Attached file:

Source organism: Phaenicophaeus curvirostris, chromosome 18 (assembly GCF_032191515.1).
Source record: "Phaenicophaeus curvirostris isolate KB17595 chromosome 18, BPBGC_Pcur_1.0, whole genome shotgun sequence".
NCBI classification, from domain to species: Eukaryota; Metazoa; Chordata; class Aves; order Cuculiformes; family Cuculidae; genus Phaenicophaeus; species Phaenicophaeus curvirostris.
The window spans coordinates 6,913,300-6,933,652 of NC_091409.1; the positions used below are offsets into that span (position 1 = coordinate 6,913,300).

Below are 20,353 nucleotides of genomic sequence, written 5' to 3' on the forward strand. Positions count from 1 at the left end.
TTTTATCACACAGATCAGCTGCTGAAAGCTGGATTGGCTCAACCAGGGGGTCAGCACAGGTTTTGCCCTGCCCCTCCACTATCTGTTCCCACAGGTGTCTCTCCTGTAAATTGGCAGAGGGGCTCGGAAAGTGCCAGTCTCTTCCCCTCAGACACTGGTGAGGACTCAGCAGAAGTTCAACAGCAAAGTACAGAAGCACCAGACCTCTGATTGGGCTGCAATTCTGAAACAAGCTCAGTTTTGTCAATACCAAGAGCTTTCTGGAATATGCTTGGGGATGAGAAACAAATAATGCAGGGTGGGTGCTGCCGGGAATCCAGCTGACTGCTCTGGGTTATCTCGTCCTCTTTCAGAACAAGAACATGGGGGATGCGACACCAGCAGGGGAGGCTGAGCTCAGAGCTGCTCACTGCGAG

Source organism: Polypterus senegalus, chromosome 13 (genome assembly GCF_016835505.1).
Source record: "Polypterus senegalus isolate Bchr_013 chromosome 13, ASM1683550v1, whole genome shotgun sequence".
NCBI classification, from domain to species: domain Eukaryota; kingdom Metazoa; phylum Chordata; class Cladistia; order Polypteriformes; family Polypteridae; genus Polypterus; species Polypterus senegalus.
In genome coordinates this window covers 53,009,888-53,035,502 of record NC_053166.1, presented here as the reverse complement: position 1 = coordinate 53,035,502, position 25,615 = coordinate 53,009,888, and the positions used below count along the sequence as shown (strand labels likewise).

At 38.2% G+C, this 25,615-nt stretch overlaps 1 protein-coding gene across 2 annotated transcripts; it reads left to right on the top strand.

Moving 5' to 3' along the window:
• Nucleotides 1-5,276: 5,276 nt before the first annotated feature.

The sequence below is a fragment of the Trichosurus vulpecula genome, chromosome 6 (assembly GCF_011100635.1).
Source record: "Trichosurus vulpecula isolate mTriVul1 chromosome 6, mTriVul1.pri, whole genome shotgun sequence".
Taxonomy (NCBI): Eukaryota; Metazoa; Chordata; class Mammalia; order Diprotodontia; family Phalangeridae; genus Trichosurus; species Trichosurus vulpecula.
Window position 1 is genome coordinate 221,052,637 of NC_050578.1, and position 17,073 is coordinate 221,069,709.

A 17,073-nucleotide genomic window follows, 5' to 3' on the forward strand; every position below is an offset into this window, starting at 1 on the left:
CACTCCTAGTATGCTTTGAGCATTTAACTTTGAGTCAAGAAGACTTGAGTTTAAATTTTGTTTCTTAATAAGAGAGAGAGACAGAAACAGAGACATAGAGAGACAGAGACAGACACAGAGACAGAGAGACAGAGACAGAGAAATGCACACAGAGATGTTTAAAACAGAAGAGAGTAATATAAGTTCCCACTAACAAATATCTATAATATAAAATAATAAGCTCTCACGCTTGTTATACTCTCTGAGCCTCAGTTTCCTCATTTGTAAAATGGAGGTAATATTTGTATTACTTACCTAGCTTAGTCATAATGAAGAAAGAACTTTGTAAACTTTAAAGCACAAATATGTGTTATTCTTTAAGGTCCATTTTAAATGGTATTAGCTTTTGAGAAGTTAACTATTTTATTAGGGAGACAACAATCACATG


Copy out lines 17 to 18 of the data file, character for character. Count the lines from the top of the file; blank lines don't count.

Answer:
Window position 1 is genome coordinate 221,052,637 of NC_050578.1, and position 17,073 is coordinate 221,069,709.

A 17,073-nucleotide genomic window follows, 5' to 3' on the forward strand; every position below is an offset into this window, starting at 1 on the left: